Property that is acquired during the marriage is deemed marital property. Marital property includes:
- salaries that the spouses earn during the marriage
- retirement accounts they establish during the marriage
- property they purchase during the marriage
- businesses they start during the marriage, and
- debts they enter into during the marriage.
Separate property is property that a spouse had prior to the marriage, such as earnings acquired before the marriage, and gifts or inheritances received during the marriage. Spouses can designate certain items as separate or marital property in ways that differ from the norm through a prenuptial agreement or postnuptial (after marriage) agreement.
There are exceptions to these rules. When spouses improve upon separate property during the marriage, the work that the spouses put in can make the items marital property in a potential uncontested divorce in Madison County or anywhere else in Alabama. The amount of time, energy, and resources that a person spends matters.
For example, say a husband bought a house before the marriage. If the wife later spent time fixing the house, the value of her contributions to improve it would be deemed marital property. A judge might find that the value of the work that the wife put in was divisible as marital property. Alternatively, the judge could find that the entire house had become marital property.
Decorating the house with items of personal property such as furniture might not count as improving the house. This is because the personal property itself can be sold. The proceeds can be divided.
In Alabama, a court may choose not to split the value of marital property down the middle. If the spouses do not present the court with a marital settlement agreement (MSA), a contract on how to divide their property, the court will make the most reasonable and equitable decisions possible.
For example, the court may decide that one party should keep the house. The other party can be compensated with funds equal in value to their portion of the house. If the couple has minor children, this is a factor in the court’s decision. If one party will remain in the family home and have primary custody over the minor children, this will further push the court not to order that the house be sold, and the proceeds be split. When reviewing a business, the court will look at which parties worked for or contributed to the business. They will also look at the amount of effort and time the spouses put into the business and the resources they utilized to fund the business.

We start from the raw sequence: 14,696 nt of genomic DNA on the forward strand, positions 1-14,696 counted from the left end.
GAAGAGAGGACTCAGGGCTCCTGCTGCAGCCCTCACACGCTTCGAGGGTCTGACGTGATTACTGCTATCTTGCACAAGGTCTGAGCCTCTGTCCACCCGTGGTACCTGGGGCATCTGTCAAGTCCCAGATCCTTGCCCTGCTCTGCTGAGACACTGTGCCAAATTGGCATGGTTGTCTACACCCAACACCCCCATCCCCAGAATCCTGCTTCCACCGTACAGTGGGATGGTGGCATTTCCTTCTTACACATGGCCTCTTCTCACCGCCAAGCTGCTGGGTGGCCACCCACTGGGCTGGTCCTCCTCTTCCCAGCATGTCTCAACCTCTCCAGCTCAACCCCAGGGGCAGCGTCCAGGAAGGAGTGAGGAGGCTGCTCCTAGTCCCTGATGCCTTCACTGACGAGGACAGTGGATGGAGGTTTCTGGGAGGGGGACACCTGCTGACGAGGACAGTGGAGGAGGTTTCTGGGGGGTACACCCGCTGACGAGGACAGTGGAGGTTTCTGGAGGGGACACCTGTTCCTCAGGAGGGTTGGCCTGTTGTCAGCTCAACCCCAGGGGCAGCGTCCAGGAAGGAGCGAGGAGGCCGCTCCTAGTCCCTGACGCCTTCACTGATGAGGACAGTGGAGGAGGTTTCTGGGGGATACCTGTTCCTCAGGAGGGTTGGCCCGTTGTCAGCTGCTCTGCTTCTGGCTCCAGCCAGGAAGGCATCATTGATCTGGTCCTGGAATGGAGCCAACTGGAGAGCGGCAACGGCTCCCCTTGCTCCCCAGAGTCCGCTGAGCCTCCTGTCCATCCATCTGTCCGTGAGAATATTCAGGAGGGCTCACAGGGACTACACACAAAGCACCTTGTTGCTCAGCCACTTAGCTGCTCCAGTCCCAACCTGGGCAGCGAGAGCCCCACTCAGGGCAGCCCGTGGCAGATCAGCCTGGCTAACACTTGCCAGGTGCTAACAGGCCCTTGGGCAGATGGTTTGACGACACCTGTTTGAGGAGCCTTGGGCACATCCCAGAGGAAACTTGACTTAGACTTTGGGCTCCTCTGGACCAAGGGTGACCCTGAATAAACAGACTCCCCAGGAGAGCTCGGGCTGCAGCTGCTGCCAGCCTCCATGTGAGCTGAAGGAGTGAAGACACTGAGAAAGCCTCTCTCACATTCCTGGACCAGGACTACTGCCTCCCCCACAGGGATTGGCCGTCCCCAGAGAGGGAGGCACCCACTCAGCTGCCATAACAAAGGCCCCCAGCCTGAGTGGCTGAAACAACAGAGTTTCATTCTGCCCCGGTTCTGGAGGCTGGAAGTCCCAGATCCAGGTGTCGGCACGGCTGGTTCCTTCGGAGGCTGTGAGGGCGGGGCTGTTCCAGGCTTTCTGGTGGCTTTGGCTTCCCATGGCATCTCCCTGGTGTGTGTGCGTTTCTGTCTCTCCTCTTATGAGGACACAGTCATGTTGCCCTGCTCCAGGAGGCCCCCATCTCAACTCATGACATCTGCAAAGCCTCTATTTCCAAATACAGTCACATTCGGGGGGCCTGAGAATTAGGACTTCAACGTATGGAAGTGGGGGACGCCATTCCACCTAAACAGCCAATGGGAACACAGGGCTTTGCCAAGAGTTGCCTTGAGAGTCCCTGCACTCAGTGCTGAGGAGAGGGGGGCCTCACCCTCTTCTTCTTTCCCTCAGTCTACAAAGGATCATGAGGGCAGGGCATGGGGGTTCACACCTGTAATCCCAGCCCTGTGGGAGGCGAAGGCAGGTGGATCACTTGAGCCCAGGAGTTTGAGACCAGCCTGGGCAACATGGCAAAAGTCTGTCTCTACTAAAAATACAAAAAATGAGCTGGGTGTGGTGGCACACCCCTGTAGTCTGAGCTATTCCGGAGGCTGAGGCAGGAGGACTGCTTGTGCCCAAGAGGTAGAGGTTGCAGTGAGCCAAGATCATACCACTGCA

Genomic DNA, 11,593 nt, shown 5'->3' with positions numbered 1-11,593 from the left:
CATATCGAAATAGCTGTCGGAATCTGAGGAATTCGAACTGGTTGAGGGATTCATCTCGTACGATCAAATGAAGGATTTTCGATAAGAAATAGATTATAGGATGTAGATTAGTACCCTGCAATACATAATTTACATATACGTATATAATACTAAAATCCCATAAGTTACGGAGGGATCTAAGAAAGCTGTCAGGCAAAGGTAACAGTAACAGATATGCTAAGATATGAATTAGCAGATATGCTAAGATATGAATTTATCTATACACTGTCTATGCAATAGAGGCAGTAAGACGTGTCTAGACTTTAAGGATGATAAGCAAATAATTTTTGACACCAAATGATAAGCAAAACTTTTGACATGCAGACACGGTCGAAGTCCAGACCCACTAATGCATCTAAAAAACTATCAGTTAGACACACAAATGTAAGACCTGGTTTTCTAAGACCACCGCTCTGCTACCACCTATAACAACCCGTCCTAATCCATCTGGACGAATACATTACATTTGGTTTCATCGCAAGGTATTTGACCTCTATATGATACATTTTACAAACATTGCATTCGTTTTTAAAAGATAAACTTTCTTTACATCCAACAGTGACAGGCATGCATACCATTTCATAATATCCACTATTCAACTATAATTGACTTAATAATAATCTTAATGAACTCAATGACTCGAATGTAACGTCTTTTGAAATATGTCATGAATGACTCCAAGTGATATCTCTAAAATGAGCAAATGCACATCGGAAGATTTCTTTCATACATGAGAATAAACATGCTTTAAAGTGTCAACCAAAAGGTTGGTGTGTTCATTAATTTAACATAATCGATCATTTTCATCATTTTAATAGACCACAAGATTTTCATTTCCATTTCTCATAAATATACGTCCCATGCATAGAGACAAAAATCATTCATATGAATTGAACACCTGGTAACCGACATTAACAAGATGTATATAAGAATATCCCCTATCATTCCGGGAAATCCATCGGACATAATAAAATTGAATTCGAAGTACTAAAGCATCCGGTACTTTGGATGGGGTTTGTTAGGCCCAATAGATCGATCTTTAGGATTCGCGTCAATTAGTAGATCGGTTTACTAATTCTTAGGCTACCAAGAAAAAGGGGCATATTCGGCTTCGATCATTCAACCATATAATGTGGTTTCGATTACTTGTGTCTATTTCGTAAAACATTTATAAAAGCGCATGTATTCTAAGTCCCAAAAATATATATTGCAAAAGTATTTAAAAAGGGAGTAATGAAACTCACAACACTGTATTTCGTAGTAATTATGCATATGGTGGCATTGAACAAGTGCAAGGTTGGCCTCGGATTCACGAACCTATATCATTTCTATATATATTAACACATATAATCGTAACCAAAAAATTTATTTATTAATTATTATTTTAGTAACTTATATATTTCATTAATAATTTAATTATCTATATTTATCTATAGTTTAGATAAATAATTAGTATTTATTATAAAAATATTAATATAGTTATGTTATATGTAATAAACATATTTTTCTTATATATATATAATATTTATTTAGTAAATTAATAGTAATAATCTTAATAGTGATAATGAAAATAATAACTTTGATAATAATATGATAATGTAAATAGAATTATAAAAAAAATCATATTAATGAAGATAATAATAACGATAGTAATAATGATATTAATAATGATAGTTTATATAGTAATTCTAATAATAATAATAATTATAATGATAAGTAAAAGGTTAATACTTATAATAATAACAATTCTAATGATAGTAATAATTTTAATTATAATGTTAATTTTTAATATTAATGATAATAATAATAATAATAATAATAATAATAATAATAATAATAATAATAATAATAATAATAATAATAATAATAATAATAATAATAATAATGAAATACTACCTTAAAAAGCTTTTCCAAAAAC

If the spouses get legally separated before the divorce, the earnings and assets that either spouse accumulates after the legal separation are considered separate property. This includes funds in and interest from retirement accounts. Say a party has a retirement account that they have established before or during the marriage and contributes to that account after the legal separation. The couple may need to hire an accountant. The accountant can help them figure out what portion of the retirement account and interest on it is marital property.
Debts that a party acquires before marriage are separate property. Debts that couples enter into during the marriage are marital property. For example, if both parties took out a home loan, the home loan is considered marital property in an uncontested divorce in Lee County or wherever you live.
Student loan debt is an exception to this rule. Even if a person took out a loan during the marriage, the name on the loan determines that they are the one who must pay it back. If the student loan is only in the name of the person who took it out, the creditor will only look to them to satisfy the debt.
If both spouses’ names are on the loan paperwork, then the party who went to school and their former spouse bear responsibility for repayment. Typically, a private lender requires another person to cosign for the primary borrower. A spouse who cosigned on their partner’s student loan can be targeted for repayment.
Attorney Steven A. Harris regularly blogs in the areas of family law, bankruptcy, and real estate closings on this website. He is always available in any of the firm’s offices or by phone anytime for a consultation. Mr. Harris tries to provide informative information to the public in easily digestible formats. Hopefully you enjoyed this article and feel free to supply any feedback. We appreciate our readers and love to hear from you!